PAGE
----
Number of Public Hospitals Has Decreased in Large Suburban Areas, Study Finds
The number of public hospitals in large metropolitan areas declined between 1996 and 2002, according to a study by the State University of New York's Downstate Medical Center, the Washington Times reports. The study -- led by Dennis Andrulis, associate dean for research at Drexel University -- analyzed data from the nation's 100 largest cities and their suburbs collected by federal agencies and surveys conducted by the American Hospital Association.
According to the study, funded by the Robert Wood Johnson Foundation, the number of public hospitals in major cities declined by 16% from 83 to 70 during the study period, while the number of public hospitals in suburban areas declined by 27% from 134 to 98 (Higgins, Washington Times, 8/17). The study found that the number of for-profit hospitals declined by 11% in both cities and suburbs and that the number of not-for-profit hospitals declined by 11% in cities and 2% in suburbs (Robert Wood Johnson Foundation release, 8/17).
As a result, "there is a major increase" in emergency department visits by low-income residents in suburban areas, Andrulis said. The study found that low-income patients accounted for about 10.5 million visits to 839 suburban hospitals in 2002, the Times reports. The study did not address the reasons for the decrease in the number of public hospitals, but Andrulis said researchers "did get the general sense that they were ... shutting down, facing a major downsizing in operations or being consolidated."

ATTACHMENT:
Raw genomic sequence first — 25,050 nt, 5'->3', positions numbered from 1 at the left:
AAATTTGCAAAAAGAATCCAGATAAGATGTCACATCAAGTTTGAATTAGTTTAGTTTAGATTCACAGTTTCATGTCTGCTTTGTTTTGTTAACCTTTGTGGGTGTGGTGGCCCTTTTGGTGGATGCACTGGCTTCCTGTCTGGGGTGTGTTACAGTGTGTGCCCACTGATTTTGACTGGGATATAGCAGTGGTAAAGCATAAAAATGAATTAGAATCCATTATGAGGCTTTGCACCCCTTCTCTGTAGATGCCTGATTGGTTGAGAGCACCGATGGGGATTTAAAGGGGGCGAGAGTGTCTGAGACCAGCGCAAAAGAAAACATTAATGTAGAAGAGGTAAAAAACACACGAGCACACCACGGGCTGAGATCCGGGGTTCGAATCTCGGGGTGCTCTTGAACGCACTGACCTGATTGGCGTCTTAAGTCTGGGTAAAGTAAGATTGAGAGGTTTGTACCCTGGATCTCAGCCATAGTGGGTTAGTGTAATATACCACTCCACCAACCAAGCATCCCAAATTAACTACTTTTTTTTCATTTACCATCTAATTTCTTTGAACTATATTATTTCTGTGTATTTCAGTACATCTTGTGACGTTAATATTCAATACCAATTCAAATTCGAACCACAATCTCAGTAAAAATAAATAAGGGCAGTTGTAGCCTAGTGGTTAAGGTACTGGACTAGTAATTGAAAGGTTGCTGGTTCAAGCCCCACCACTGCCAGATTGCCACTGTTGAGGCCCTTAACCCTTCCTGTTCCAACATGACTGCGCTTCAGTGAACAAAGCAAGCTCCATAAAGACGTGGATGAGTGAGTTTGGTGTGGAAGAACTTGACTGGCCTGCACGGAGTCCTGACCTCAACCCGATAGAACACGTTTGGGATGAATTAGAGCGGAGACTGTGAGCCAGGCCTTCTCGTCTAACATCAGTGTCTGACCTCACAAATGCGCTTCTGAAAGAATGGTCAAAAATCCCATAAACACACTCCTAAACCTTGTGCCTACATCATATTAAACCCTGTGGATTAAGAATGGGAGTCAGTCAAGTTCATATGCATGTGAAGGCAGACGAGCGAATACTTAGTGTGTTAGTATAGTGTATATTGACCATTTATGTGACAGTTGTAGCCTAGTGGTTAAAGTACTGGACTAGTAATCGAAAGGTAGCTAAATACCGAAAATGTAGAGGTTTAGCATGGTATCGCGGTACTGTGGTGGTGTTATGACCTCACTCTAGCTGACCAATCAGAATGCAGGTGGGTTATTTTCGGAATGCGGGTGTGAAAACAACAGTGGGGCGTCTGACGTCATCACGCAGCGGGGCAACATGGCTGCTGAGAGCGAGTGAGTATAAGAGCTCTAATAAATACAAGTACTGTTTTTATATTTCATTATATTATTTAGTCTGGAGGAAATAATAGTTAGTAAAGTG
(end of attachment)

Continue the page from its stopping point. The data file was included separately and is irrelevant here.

Mark Wietecha, chair of the health care consulting firm Kurt Salmon Associates, said, "The growth in uninsured people is far quicker than the money available for the public hospitals to care for them."
The study is the fifth in a series the center has conducted on hospitals in large cities and suburbs (Washington Times, 8/17).
The report is available online. Note: you will need Adobe Acrobat Reader to view the report.